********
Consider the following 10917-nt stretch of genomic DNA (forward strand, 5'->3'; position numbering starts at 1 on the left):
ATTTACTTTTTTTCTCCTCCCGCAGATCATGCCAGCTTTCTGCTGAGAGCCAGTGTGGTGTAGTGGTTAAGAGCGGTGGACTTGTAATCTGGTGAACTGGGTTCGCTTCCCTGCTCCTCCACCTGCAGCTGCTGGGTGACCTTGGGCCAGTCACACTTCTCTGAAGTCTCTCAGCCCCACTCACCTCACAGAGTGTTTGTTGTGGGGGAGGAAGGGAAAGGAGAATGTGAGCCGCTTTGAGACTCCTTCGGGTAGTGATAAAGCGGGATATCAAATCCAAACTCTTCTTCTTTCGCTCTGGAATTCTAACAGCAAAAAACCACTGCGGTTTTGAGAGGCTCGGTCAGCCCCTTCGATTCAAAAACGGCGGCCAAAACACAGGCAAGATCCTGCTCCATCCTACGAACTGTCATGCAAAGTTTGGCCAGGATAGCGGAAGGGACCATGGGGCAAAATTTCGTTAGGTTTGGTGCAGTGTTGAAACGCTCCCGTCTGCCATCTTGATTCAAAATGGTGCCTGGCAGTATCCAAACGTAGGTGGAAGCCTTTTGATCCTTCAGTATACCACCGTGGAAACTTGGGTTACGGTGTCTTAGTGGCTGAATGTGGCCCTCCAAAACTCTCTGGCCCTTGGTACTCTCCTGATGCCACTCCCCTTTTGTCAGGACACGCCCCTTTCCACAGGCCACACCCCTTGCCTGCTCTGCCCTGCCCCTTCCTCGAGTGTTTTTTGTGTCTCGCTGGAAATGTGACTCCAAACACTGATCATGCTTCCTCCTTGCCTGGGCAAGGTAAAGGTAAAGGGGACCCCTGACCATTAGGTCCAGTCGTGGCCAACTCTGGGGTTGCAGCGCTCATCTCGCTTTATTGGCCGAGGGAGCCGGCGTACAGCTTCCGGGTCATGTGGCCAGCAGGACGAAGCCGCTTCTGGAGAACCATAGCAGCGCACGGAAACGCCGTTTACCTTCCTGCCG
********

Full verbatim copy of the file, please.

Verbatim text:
Consider the following 10917-nt stretch of genomic DNA (forward strand, 5'->3'; position numbering starts at 1 on the left):
ATTTACTTTTTTTCTCCTCCCGCAGATCATGCCAGCTTTCTGCTGAGAGCCAGTGTGGTGTAGTGGTTAAGAGCGGTGGACTTGTAATCTGGTGAACTGGGTTCGCTTCCCTGCTCCTCCACCTGCAGCTGCTGGGTGACCTTGGGCCAGTCACACTTCTCTGAAGTCTCTCAGCCCCACTCACCTCACAGAGTGTTTGTTGTGGGGGAGGAAGGGAAAGGAGAATGTGAGCCGCTTTGAGACTCCTTCGGGTAGTGATAAAGCGGGATATCAAATCCAAACTCTTCTTCTTTCGCTCTGGAATTCTAACAGCAAAAAACCACTGCGGTTTTGAGAGGCTCGGTCAGCCCCTTCGATTCAAAAACGGCGGCCAAAACACAGGCAAGATCCTGCTCCATCCTACGAACTGTCATGCAAAGTTTGGCCAGGATAGCGGAAGGGACCATGGGGCAAAATTTCGTTAGGTTTGGTGCAGTGTTGAAACGCTCCCGTCTGCCATCTTGATTCAAAATGGTGCCTGGCAGTATCCAAACGTAGGTGGAAGCCTTTTGATCCTTCAGTATACCACCGTGGAAACTTGGGTTACGGTGTCTTAGTGGCTGAATGTGGCCCTCCAAAACTCTCTGGCCCTTGGTACTCTCCTGATGCCACTCCCCTTTTGTCAGGACACGCCCCTTTCCACAGGCCACACCCCTTGCCTGCTCTGCCCTGCCCCTTCCTCGAGTGTTTTTTGTGTCTCGCTGGAAATGTGACTCCAAACACTGATCATGCTTCCTCCTTGCCTGGGCAAGGTAAAGGTAAAGGGGACCCCTGACCATTAGGTCCAGTCGTGGCCAACTCTGGGGTTGCAGCGCTCATCTCGCTTTATTGGCCGAGGGAGCCGGCGTACAGCTTCCGGGTCATGTGGCCAGCAGGACGAAGCCGCTTCTGGAGAACCATAGCAGCGCACGGAAACGCCGTTTACCTTCCTGCCG